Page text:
All you need to know about claiming compensation when you are delayed on Great Western Railway

FROM today, it’s all change for passengers wanting to claim compensation for delays with Great Western Railway. A new, more generous system means you can get partial ticket refunds for delays of as little as 15 minutes.

Monday, 1st April 2019, 1:25 am
Updated Monday, 1st April 2019, 1:36 am
Portsmouth and Southsea Station

Here’s everything you need to know.

How late does my train have to be before I can make a claim?

Previously, it’s been a complicated picture for passengers, with Great Western Railway’s London Thames Valley route offering compensation for delays of 30 minutes or more, while its other routes only offered compensation for delays of an hour or more.

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Portsmouth and Southsea Station

Happily, from today, that’s now a thing of the past. If you’re delayed by 15 minutes or more, on any Great Western Railway train, you can make a claim.

How much money could I get back?

This depends on how long you were delayed for.

For delays of 15 to 29 minutes, you can claim a quarter of your single fare, or 12.5 per cent of a return ticket.

For delays of 30 to 59 minutes, you can reclaim half of the single fare paid, or a quarter of a return ticket.

For delays of between one and two hours, you can claim the full cost of a single ticket or half a return ticket.

For delays of two hours or more, you can claim the full cost of a single or return ticket.

Does it matter what caused the delay?

No, under the Delay Repay scheme, any compensation is paid regardless of who was to blame for the hold-ups.

What if my train was cancelled?

If your train was cancelled and you had to take a later train, you can claim if your journey was delayed by 15 minutes or more - even if this later train was running on time.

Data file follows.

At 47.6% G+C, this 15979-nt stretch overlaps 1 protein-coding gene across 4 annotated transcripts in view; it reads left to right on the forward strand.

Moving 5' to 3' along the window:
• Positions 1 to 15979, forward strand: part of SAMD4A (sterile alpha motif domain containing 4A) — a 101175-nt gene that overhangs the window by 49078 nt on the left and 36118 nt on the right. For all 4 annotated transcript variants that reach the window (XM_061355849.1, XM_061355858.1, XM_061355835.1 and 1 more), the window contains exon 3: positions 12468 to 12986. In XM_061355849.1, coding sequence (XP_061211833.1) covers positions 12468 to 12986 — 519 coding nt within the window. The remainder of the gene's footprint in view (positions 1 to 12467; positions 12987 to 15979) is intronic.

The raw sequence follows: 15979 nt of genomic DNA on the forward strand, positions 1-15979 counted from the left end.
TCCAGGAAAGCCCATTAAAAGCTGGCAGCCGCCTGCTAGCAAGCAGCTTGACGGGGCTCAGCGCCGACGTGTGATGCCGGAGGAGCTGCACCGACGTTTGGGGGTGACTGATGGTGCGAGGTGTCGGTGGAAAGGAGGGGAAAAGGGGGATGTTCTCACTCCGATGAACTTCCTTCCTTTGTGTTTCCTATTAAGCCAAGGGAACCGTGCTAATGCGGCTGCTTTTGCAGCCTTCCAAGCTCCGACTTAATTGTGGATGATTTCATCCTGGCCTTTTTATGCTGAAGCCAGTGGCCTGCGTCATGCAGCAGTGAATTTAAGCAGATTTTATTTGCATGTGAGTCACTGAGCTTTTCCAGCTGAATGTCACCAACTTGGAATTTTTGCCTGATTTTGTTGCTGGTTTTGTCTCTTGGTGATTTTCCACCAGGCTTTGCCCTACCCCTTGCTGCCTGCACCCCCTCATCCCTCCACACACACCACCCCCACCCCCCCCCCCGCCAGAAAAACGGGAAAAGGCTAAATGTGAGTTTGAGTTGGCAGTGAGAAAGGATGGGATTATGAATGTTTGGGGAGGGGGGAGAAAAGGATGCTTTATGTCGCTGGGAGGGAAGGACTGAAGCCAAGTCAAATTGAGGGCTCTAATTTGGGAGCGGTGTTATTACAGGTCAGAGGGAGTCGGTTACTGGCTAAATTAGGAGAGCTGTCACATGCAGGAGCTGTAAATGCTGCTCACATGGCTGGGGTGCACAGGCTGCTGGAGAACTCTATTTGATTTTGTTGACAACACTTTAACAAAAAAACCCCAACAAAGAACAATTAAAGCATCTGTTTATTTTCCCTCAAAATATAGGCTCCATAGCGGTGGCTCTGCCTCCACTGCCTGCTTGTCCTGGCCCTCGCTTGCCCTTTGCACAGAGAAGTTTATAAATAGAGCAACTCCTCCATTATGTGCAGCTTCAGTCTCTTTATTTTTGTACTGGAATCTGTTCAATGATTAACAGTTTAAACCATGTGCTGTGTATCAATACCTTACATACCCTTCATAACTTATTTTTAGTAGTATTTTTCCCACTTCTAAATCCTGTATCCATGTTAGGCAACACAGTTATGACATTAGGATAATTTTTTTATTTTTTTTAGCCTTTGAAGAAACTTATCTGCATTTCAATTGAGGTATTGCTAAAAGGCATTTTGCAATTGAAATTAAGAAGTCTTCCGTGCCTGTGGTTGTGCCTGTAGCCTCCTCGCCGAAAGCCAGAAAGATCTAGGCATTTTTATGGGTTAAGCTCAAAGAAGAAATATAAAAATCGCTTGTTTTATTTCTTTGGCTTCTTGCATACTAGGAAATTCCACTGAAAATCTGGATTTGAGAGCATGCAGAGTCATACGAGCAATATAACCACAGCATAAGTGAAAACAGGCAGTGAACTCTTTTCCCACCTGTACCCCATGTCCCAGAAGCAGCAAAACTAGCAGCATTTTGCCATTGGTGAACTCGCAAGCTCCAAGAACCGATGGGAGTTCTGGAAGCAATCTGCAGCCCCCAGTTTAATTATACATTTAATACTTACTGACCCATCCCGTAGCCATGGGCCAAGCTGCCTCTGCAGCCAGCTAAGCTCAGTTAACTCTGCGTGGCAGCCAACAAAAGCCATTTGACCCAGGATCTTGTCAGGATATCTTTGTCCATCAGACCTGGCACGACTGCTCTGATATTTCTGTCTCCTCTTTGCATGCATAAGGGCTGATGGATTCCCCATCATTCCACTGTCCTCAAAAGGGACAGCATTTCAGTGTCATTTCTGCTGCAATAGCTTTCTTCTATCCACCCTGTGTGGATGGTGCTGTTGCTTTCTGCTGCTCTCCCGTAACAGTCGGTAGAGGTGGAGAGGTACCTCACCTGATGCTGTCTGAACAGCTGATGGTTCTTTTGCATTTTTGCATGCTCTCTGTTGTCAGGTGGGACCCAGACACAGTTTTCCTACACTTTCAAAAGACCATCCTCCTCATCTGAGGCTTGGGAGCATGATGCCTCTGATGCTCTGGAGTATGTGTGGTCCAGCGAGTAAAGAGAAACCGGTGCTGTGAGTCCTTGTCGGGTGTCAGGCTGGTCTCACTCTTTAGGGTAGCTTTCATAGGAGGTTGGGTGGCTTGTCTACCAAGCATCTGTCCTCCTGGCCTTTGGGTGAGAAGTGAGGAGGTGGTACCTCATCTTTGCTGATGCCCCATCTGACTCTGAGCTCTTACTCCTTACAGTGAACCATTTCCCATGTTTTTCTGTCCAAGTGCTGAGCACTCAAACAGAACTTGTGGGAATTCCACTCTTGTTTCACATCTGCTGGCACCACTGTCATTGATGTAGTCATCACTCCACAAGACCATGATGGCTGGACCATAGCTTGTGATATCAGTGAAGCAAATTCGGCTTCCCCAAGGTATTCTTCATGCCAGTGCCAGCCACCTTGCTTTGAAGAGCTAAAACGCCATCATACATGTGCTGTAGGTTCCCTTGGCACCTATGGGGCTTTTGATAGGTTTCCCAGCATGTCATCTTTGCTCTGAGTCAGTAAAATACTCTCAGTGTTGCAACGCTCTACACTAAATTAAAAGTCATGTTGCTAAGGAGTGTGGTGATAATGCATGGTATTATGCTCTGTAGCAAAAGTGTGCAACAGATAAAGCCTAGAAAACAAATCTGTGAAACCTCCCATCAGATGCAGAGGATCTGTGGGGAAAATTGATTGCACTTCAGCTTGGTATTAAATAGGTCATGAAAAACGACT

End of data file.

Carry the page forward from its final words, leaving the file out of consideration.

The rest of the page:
What if I decided not to travel?

Then it’s a different process. If you decided not to travel because your train was cancelled or delayed, you can claim a full refund on your ticket by returning it to the original retailer. Under the National Rail Conditions of Travel, this applies to all tickets, including those sold as non-refundable.

What if an emergency timetable was operating?

Then any delays will be measured against this emergency timetable, not the original timetable.

How long do I have to lodge a claim?

You must make your claim within 28 days of your delayed journey.

How do I make a claim?

Do I need to keep my ticket?

Yes! Don’t let it get swallowed up by any automated ticket gates. Instead ask a member of station staff to let you through. You will need your ticket to prove you were travelling that day.

I travel using a season ticket. Can I claim compensation?

You can claim Delay Repay for a single, return or weekly ticket.

GWR says it also proactively refunds season ticket holders affected by periods of significant disruption.

How long will they take to pay out?

National targets state that rail operators should make a decision about a claim within a month.

Official figures show Great Western Railway resolved 76 per cent of claims within 20 working days in the first half of 2018/19.

What if the disruption left me out of pocket in other ways?

Delay Repay won’t give out compensation beyond the cost of the rail ticket.

If your delay caused you to miss a concert, for example, you can instead try claiming compensation under the Consumer Rights Act. But this would only work if the train company had caused the delay.

Bear in mind, you can’t seek to recover the same money twice.

My journey wasn’t delayed but I was unhappy with the service for a different reason - can I make a claim?

You could certainly try lodging a complaint with its customer services team and seeing if they would offer you something as a goodwill gesture. They’re on 03457 000125.